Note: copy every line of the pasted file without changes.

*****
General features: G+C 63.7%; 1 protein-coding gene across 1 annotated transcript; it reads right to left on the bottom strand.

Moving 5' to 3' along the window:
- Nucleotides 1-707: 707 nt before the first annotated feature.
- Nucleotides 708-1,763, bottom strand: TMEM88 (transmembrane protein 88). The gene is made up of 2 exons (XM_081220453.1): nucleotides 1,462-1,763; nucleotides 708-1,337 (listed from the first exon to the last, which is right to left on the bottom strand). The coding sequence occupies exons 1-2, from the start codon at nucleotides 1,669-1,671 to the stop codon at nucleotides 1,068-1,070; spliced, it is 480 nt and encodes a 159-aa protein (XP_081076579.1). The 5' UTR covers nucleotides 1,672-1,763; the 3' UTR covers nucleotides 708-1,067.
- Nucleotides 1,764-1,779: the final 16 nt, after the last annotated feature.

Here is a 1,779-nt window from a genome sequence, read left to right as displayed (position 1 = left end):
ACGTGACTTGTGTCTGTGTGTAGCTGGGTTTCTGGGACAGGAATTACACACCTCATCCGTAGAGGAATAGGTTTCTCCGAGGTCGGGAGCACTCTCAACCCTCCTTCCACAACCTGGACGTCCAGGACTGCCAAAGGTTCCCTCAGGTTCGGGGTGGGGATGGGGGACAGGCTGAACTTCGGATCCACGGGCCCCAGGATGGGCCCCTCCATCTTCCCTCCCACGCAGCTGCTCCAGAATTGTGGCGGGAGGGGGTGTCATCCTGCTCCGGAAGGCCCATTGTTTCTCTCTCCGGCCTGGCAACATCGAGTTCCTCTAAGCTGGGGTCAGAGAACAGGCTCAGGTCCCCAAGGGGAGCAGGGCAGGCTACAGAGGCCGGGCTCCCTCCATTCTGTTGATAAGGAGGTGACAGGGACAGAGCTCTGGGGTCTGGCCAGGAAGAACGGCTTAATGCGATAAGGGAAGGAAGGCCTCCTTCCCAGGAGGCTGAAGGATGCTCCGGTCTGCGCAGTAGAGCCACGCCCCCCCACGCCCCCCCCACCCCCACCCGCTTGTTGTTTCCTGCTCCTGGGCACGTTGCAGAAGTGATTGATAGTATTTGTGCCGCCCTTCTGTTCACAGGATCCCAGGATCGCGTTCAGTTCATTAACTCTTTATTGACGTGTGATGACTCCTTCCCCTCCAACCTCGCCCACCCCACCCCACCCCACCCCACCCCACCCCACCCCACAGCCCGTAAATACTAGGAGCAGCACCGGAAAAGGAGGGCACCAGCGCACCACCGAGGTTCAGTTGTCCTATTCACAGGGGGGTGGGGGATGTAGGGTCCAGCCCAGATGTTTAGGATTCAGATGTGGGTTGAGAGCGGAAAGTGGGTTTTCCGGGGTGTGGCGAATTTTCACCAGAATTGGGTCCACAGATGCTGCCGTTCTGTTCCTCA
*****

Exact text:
General features: G+C 63.7%; 1 protein-coding gene across 1 annotated transcript; it reads right to left on the bottom strand.

Moving 5' to 3' along the window:
- Nucleotides 1-707: 707 nt before the first annotated feature.
- Nucleotides 708-1,763, bottom strand: TMEM88 (transmembrane protein 88). The gene is made up of 2 exons (XM_081220453.1): nucleotides 1,462-1,763; nucleotides 708-1,337 (listed from the first exon to the last, which is right to left on the bottom strand). The coding sequence occupies exons 1-2, from the start codon at nucleotides 1,669-1,671 to the stop codon at nucleotides 1,068-1,070; spliced, it is 480 nt and encodes a 159-aa protein (XP_081076579.1). The 5' UTR covers nucleotides 1,672-1,763; the 3' UTR covers nucleotides 708-1,067.
- Nucleotides 1,764-1,779: the final 16 nt, after the last annotated feature.

Here is a 1,779-nt window from a genome sequence, read left to right as displayed (position 1 = left end):
ACGTGACTTGTGTCTGTGTGTAGCTGGGTTTCTGGGACAGGAATTACACACCTCATCCGTAGAGGAATAGGTTTCTCCGAGGTCGGGAGCACTCTCAACCCTCCTTCCACAACCTGGACGTCCAGGACTGCCAAAGGTTCCCTCAGGTTCGGGGTGGGGATGGGGGACAGGCTGAACTTCGGATCCACGGGCCCCAGGATGGGCCCCTCCATCTTCCCTCCCACGCAGCTGCTCCAGAATTGTGGCGGGAGGGGGTGTCATCCTGCTCCGGAAGGCCCATTGTTTCTCTCTCCGGCCTGGCAACATCGAGTTCCTCTAAGCTGGGGTCAGAGAACAGGCTCAGGTCCCCAAGGGGAGCAGGGCAGGCTACAGAGGCCGGGCTCCCTCCATTCTGTTGATAAGGAGGTGACAGGGACAGAGCTCTGGGGTCTGGCCAGGAAGAACGGCTTAATGCGATAAGGGAAGGAAGGCCTCCTTCCCAGGAGGCTGAAGGATGCTCCGGTCTGCGCAGTAGAGCCACGCCCCCCCACGCCCCCCCCACCCCCACCCGCTTGTTGTTTCCTGCTCCTGGGCACGTTGCAGAAGTGATTGATAGTATTTGTGCCGCCCTTCTGTTCACAGGATCCCAGGATCGCGTTCAGTTCATTAACTCTTTATTGACGTGTGATGACTCCTTCCCCTCCAACCTCGCCCACCCCACCCCACCCCACCCCACCCCACCCCACCCCACAGCCCGTAAATACTAGGAGCAGCACCGGAAAAGGAGGGCACCAGCGCACCACCGAGGTTCAGTTGTCCTATTCACAGGGGGGTGGGGGATGTAGGGTCCAGCCCAGATGTTTAGGATTCAGATGTGGGTTGAGAGCGGAAAGTGGGTTTTCCGGGGTGTGGCGAATTTTCACCAGAATTGGGTCCACAGATGCTGCCGTTCTGTTCCTCA